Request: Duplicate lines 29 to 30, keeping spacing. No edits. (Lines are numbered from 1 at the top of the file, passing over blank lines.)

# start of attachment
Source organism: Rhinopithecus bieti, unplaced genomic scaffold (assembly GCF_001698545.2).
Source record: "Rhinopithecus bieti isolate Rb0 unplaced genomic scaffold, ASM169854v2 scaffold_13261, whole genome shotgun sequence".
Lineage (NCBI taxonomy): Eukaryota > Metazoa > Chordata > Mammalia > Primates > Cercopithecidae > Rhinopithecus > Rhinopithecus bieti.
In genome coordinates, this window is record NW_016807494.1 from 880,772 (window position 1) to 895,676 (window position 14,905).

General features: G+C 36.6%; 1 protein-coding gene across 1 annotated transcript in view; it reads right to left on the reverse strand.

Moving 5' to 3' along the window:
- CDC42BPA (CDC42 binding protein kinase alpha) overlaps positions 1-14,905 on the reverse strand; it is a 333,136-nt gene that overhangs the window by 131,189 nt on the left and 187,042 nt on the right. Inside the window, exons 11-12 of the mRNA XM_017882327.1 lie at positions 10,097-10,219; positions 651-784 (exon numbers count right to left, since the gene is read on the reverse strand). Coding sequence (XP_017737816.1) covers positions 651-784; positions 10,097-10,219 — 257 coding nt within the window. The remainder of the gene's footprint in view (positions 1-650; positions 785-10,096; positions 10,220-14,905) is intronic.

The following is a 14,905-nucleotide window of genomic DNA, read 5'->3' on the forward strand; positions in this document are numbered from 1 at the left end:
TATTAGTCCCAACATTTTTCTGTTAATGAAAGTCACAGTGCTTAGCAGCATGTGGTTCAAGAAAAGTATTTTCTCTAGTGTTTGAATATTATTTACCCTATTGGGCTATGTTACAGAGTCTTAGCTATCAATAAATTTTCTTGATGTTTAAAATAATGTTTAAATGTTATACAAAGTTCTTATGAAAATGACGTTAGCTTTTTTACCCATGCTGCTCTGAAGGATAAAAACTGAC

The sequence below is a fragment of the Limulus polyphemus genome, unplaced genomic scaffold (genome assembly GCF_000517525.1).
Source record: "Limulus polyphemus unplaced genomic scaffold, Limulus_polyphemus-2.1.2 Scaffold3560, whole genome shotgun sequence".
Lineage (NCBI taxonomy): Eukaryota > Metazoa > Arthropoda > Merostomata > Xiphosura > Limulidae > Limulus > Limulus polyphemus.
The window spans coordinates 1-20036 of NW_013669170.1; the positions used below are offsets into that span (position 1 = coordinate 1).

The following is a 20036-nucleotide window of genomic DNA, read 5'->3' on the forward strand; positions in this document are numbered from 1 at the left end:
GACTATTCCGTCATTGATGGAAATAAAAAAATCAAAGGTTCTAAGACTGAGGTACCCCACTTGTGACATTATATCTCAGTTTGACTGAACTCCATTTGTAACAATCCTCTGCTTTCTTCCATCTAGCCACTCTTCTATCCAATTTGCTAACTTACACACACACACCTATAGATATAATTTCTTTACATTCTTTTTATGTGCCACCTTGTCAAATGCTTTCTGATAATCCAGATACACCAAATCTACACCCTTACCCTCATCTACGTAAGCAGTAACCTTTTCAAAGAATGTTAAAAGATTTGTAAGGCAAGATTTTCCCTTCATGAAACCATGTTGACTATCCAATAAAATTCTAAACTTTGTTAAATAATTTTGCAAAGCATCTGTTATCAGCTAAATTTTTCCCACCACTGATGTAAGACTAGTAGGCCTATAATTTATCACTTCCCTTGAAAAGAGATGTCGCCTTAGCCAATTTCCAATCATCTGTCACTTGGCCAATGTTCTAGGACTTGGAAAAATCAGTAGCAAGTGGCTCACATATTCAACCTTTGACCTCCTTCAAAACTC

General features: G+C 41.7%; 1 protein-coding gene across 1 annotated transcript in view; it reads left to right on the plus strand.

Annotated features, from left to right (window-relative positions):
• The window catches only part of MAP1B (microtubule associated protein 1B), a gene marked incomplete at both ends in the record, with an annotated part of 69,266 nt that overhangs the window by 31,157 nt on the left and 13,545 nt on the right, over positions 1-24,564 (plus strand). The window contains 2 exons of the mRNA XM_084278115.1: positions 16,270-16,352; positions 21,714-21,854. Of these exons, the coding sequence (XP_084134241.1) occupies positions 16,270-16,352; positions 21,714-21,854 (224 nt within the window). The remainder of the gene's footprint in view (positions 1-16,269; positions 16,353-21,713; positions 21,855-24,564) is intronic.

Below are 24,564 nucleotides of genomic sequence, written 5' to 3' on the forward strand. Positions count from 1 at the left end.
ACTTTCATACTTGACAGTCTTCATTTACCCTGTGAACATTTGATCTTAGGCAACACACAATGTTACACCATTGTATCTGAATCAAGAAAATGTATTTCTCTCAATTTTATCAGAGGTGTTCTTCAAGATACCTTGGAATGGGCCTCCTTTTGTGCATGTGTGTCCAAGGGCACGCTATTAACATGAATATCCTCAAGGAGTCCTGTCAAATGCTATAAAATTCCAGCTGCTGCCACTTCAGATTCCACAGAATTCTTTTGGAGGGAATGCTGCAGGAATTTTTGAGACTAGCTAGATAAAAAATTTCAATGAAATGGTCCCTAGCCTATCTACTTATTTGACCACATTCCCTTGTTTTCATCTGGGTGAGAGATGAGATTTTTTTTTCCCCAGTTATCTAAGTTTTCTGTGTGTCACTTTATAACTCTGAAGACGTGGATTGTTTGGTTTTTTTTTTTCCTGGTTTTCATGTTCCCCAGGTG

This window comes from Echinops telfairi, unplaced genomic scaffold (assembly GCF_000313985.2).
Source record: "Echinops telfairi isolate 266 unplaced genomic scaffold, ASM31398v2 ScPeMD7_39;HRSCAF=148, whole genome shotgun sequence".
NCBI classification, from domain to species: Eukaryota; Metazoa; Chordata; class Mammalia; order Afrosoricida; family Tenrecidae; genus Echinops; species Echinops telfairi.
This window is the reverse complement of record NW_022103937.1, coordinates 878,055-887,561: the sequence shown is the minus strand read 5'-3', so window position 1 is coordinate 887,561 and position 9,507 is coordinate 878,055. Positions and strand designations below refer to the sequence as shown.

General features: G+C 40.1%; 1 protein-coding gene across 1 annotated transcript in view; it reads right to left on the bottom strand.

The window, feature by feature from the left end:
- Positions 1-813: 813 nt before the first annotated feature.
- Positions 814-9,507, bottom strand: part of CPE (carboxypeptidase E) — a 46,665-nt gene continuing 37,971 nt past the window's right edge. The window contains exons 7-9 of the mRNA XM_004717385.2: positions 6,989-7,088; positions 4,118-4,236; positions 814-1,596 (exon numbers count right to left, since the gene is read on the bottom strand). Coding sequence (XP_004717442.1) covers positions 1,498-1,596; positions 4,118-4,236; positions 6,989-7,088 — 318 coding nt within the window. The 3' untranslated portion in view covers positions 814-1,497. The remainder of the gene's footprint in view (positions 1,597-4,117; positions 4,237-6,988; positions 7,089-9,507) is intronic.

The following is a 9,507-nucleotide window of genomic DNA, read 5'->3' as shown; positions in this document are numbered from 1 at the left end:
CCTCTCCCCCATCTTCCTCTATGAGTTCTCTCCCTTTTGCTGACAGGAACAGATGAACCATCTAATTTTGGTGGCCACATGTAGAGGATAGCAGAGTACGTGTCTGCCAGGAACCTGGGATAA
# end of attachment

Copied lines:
The following is a 9,507-nucleotide window of genomic DNA, read 5'->3' as shown; positions in this document are numbered from 1 at the left end:
CCTCTCCCCCATCTTCCTCTATGAGTTCTCTCCCTTTTGCTGACAGGAACAGATGAACCATCTAATTTTGGTGGCCACATGTAGAGGATAGCAGAGTACGTGTCTGCCAGGAACCTGGGATAA